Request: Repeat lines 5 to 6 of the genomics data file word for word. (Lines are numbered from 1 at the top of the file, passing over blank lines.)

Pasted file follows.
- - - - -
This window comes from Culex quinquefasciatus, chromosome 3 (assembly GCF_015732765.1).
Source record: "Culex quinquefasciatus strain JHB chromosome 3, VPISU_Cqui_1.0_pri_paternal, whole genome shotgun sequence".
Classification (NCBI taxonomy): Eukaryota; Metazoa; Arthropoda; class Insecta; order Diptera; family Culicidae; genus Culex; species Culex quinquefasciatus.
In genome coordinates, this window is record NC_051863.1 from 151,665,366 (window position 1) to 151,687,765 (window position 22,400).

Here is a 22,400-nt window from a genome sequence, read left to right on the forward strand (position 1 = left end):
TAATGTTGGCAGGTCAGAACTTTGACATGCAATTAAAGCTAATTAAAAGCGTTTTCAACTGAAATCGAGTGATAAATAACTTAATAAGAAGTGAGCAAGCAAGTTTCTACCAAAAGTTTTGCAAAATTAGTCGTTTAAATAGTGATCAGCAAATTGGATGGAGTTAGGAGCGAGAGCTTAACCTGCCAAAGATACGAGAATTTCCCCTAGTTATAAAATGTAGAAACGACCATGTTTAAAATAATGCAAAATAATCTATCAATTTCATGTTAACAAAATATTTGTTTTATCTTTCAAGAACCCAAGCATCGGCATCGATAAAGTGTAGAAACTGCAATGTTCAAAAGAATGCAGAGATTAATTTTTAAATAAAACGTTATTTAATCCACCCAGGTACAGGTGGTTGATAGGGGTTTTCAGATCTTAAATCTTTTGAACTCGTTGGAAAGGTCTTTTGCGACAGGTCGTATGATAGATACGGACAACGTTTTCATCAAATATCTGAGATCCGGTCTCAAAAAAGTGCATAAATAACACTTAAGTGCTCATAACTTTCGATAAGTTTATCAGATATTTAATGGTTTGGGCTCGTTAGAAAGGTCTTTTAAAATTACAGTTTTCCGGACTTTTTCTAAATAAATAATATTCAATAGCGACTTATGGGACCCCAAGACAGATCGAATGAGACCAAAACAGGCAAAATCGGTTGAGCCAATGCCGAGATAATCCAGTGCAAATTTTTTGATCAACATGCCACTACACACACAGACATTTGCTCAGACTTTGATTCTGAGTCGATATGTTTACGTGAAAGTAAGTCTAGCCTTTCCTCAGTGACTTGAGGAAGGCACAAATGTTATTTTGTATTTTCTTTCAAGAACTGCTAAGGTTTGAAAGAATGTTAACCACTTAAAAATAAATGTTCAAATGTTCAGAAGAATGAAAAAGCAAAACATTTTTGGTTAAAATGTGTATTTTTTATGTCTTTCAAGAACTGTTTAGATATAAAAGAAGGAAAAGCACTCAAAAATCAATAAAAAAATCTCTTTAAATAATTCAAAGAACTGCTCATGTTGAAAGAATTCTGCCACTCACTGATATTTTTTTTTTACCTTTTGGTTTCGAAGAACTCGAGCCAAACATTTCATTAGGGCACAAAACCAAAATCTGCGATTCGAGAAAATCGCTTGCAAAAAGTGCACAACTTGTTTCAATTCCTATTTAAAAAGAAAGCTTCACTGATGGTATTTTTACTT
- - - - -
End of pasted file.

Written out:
Here is a 22,400-nt window from a genome sequence, read left to right on the forward strand (position 1 = left end):
TAATGTTGGCAGGTCAGAACTTTGACATGCAATTAAAGCTAATTAAAAGCGTTTTCAACTGAAATCGAGTGATAAATAACTTAATAAGAAGTGAGCAAGCAAGTTTCTACCAAAAGTTTTGCAAAATTAGTCGTTTAAATAGTGATCAGCAAATTGGATGGAGTTAGGAGCGAGAGCTTAACCTGCCAAAGATACGAGAATTTCCCCTAGTTATAAAATGTAGAAACGACCATGTTTAAAATAATGCAAAATAATCTATCAATTTCATGTTAACAAAATATTTGTTTTATCTTTCAAGAACCCAAGCATCGGCATCGATAAAGTGTAGAAACTGCAATGTTCAAAAGAATGCAGAGATTAATTTTTAAATAAAACGTTATTTAATCCACCCAGGTACAGGTGGTTGATAGGGGTTTTCAGATCTTAAATCTTTTGAACTCGTTGGAAAGGTCTTTTGCGACAGGTCGTATGATAGATACGGACAACGTTTTCATCAAATATCTGAGATCCGGTCTCAAAAAAGTGCATAAATAACACTTAAGTGCTCATAACTTTCGATAAGTTTATCAGATATTTAATGGTTTGGGCTCGTTAGAAAGGTCTTTTAAAATTACAGTTTTCCGGACTTTTTCTAAATAAATAATATTCAATAGCGACTTATGGGACCCCAAGACAGATCGAATGAGACCAAAACAGGCAAAATCGGTTGAGCCAATGCCGAGATAATCCAGTGCAAATTTTTTGATCAACATGCCACTACACACACAGACATTTGCTCAGACTTTGATTCTGAGTCGATATGTTTACGTGAAAGTAAGTCTAGCCTTTCCTCAGTGACTTGAGGAAGGCACAAATGTTATTTTGTATTTTCTTTCAAGAACTGCTAAGGTTTGAAAGAATGTTAACCACTTAAAAATAAATGTTCAAATGTTCAGAAGAATGAAAAAGCAAAACATTTTTGGTTAAAATGTGTATTTTTTATGTCTTTCAAGAACTGTTTAGATATAAAAGAAGGAAAAGCACTCAAAAATCAATAAAAAAATCTCTTTAAATAATTCAAAGAACTGCTCATGTTGAAAGAATTCTGCCACTCACTGATATTTTTTTTTTACCTTTTGGTTTCGAAGAACTCGAGCCAAACATTTCATTAGGGCACAAAACCAAAATCTGCGATTCGAGAAAATCGCTTGCAAAAAGTGCACAACTTGTTTCAATTCCTATTTAAAAAGAAAGCTTCACTGATGGTATTTTTACTT